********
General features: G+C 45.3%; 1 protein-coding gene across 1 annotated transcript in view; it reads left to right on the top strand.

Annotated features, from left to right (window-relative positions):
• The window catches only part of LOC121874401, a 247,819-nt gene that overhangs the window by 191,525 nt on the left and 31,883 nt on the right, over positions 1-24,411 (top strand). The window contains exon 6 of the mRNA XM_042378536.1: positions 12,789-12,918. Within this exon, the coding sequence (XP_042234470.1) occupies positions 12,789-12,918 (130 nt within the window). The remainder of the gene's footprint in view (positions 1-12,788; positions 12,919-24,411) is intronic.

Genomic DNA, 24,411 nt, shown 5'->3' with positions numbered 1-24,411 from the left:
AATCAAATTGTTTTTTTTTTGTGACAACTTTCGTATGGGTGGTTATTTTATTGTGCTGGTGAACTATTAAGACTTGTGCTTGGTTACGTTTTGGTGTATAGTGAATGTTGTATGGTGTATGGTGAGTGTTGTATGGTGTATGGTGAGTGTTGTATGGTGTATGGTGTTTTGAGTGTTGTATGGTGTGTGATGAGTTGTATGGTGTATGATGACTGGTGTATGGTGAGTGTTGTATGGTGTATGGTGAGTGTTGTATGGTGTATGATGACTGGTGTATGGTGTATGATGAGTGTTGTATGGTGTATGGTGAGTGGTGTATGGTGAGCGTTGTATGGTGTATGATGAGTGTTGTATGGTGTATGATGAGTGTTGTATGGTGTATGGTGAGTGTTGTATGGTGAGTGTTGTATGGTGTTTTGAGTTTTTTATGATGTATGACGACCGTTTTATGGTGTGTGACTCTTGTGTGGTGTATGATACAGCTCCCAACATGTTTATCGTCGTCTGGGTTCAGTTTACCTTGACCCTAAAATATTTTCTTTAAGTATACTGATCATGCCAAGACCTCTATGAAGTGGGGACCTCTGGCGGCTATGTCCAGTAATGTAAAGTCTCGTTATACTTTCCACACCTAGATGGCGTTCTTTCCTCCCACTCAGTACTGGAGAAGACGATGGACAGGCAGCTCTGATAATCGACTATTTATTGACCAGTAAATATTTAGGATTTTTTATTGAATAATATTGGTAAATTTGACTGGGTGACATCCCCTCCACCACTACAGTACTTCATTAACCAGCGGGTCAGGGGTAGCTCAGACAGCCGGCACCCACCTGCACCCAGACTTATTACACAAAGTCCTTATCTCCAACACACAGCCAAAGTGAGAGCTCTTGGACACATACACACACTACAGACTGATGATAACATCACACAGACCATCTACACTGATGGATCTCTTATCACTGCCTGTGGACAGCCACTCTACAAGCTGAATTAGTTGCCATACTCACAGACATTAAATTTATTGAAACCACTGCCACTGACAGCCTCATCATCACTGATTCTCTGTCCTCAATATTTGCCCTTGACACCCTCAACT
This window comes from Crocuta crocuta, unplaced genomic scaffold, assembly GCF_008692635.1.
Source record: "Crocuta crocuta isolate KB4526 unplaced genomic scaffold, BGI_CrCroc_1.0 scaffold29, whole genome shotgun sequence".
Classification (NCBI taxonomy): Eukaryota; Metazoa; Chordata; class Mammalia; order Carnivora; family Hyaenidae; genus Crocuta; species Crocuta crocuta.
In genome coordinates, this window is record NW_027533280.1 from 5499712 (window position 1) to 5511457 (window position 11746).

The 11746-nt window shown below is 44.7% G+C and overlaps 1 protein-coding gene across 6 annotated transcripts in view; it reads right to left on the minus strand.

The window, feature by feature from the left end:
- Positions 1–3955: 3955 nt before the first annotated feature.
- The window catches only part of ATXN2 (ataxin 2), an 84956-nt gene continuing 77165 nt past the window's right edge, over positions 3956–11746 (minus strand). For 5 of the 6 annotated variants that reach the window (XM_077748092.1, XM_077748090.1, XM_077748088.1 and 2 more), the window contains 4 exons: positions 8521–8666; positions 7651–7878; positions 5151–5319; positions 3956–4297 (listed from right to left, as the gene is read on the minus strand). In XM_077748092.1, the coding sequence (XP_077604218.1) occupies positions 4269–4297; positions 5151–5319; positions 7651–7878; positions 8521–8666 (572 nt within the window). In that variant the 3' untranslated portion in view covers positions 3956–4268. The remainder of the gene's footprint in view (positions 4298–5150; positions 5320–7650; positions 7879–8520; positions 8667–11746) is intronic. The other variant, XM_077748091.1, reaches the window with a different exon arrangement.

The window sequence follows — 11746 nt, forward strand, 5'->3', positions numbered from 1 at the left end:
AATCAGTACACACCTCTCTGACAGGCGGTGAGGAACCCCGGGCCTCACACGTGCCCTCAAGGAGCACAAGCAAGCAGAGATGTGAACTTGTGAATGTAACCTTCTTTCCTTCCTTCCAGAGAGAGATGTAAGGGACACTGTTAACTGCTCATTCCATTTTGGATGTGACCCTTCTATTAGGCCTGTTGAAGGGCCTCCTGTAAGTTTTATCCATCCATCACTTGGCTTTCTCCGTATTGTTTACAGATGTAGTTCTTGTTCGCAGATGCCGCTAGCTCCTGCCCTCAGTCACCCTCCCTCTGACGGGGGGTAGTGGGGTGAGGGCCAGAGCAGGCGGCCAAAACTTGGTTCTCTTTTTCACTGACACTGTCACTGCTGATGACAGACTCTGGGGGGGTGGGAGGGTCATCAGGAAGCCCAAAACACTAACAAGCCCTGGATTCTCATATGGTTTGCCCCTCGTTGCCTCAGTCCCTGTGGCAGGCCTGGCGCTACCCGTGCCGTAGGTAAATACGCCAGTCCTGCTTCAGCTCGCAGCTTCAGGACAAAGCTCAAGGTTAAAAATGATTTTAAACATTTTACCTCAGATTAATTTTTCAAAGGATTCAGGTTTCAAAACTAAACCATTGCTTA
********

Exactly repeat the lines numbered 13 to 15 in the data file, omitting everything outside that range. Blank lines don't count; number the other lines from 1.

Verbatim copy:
- The window catches only part of ATXN2 (ataxin 2), an 84956-nt gene continuing 77165 nt past the window's right edge, over positions 3956–11746 (minus strand). For 5 of the 6 annotated variants that reach the window (XM_077748092.1, XM_077748090.1, XM_077748088.1 and 2 more), the window contains 4 exons: positions 8521–8666; positions 7651–7878; positions 5151–5319; positions 3956–4297 (listed from right to left, as the gene is read on the minus strand). In XM_077748092.1, the coding sequence (XP_077604218.1) occupies positions 4269–4297; positions 5151–5319; positions 7651–7878; positions 8521–8666 (572 nt within the window). In that variant the 3' untranslated portion in view covers positions 3956–4268. The remainder of the gene's footprint in view (positions 4298–5150; positions 5320–7650; positions 7879–8520; positions 8667–11746) is intronic. The other variant, XM_077748091.1, reaches the window with a different exon arrangement.

The window sequence follows — 11746 nt, forward strand, 5'->3', positions numbered from 1 at the left end:
AATCAGTACACACCTCTCTGACAGGCGGTGAGGAACCCCGGGCCTCACACGTGCCCTCAAGGAGCACAAGCAAGCAGAGATGTGAACTTGTGAATGTAACCTTCTTTCCTTCCTTCCAGAGAGAGATGTAAGGGACACTGTTAACTGCTCATTCCATTTTGGATGTGACCCTTCTATTAGGCCTGTTGAAGGGCCTCCTGTAAGTTTTATCCATCCATCACTTGGCTTTCTCCGTATTGTTTACAGATGTAGTTCTTGTTCGCAGATGCCGCTAGCTCCTGCCCTCAGTCACCCTCCCTCTGACGGGGGGTAGTGGGGTGAGGGCCAGAGCAGGCGGCCAAAACTTGGTTCTCTTTTTCACTGACACTGTCACTGCTGATGACAGACTCTGGGGGGGTGGGAGGGTCATCAGGAAGCCCAAAACACTAACAAGCCCTGGATTCTCATATGGTTTGCCCCTCGTTGCCTCAGTCCCTGTGGCAGGCCTGGCGCTACCCGTGCCGTAGGTAAATACGCCAGTCCTGCTTCAGCTCGCAGCTTCAGGACAAAGCTCAAGGTTAAAAATGATTTTAAACATTTTACCTCAGATTAATTTTTCAAAGGATTCAGGTTTCAAAACTAAACCATTGCTTA